References

  1. "Product Information. Viread (tenofovir)." Gilead Sciences, Foster City, CA.
Moderate

Tenofovir (Includes Viread) ↔ Bone Toxicity

Moderate Potential Hazard, Moderate plausibility

Applies to: Osteoporosis, Vitamin D Deficiency

Osteomalacia and reduced bone mineral density have been reported in animal toxicology studies involving tenofovir exposures 6- to 12-fold those observed in humans. The mechanism of bone toxicity has not been established, and it is not known if long-term use of tenofovir disoproxil fumarate will cause bone abnormalities in humans.

References

  1. "Product Information. Viread (tenofovir)." Gilead Sciences, Foster City, CA.
Moderate

Tenofovir (Includes Viread) ↔ Liver Disease

Minor Potential Hazard, Low plausibility

Applies to: Liver Disease

There are no data concerning the use of tenofovir disoproxil fumarate in patients with hepatic impairment. Tenofovir and tenofovir disoproxil are not metabolized by liver enzymes. However, since tenofovir is not entirely eliminated by the kidney (70% to 80%), tenofovir pharmacokinetics may be altered in patients with impaired hepatic function.

References

  1. "Product Information. Viread (tenofovir)." Gilead Sciences, Foster City, CA.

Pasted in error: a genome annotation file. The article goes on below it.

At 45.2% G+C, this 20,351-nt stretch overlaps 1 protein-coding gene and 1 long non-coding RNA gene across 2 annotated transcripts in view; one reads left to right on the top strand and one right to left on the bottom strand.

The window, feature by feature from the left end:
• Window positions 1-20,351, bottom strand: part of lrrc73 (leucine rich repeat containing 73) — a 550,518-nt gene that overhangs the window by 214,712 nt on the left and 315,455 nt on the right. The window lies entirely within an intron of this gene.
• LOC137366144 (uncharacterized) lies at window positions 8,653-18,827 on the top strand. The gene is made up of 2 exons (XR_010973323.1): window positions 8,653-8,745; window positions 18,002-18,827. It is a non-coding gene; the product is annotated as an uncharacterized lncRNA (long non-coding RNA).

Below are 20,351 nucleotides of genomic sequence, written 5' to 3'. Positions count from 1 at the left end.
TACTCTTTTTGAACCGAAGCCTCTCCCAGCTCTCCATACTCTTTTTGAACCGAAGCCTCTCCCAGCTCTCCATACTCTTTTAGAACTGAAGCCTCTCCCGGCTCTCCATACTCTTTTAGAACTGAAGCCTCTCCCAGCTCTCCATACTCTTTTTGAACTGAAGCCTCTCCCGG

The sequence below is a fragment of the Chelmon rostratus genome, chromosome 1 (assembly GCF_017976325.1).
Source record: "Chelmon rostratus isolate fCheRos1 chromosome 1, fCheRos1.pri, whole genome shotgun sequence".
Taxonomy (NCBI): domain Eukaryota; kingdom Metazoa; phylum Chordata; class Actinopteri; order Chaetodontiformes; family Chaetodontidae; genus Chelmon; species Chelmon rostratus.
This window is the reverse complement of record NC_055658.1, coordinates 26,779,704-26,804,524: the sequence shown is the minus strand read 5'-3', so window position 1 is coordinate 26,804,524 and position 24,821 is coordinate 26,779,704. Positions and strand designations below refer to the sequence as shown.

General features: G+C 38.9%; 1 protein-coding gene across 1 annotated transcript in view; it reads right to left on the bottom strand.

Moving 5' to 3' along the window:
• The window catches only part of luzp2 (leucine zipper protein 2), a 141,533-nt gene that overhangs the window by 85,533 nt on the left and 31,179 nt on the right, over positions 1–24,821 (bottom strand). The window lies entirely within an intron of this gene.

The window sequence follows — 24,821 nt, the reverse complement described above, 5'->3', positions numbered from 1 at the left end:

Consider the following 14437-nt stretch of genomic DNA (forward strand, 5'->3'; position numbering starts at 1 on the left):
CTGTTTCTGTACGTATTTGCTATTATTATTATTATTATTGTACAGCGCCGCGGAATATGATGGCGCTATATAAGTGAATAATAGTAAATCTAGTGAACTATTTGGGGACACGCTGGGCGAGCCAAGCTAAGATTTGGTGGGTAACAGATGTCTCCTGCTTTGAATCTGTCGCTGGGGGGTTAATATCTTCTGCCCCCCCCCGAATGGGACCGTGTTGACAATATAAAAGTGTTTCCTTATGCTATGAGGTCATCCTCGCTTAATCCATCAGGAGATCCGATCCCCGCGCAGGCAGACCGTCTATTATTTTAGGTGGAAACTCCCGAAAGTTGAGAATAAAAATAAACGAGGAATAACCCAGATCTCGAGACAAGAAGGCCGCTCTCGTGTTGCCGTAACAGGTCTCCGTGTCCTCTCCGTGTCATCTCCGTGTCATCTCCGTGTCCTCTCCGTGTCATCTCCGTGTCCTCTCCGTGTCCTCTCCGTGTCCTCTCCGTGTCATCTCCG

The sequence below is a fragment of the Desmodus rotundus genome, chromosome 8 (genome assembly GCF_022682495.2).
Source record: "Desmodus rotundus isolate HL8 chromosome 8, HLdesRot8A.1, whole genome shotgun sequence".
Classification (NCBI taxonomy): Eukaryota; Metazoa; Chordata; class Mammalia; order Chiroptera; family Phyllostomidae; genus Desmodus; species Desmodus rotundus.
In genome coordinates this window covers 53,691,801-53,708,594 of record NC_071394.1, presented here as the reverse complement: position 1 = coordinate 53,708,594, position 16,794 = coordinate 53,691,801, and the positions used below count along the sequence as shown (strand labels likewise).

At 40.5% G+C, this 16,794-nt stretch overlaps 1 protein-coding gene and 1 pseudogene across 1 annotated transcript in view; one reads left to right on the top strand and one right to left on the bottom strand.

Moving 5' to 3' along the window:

Viread (tenofovir) drug Interactions

There are 232 drug interactions with Viread (tenofovir)

Viread (tenofovir) alcohol/food Interactions

There is 1 alcohol/food interaction with Viread (tenofovir)

Drug Interaction Classification

The classifications below are a general guideline only. It is difficult to determine the relevance of a particular drug interaction to any individual given the large number of variables.
Major Highly clinically significant. Avoid combinations; the risk of the interaction outweighs the benefit.
Moderate Moderately clinically significant. Usually avoid combinations; use it only under special circumstances.
Minor Minimally clinically significant. Minimize risk; assess risk and consider an alternative drug, take steps to circumvent the interaction risk and/or institute a monitoring plan.
Unknown No information available.

Do not stop taking any medications without consulting your healthcare provider.

Further information

Always consult your healthcare provider to ensure the information displayed on this page applies to your personal circumstances.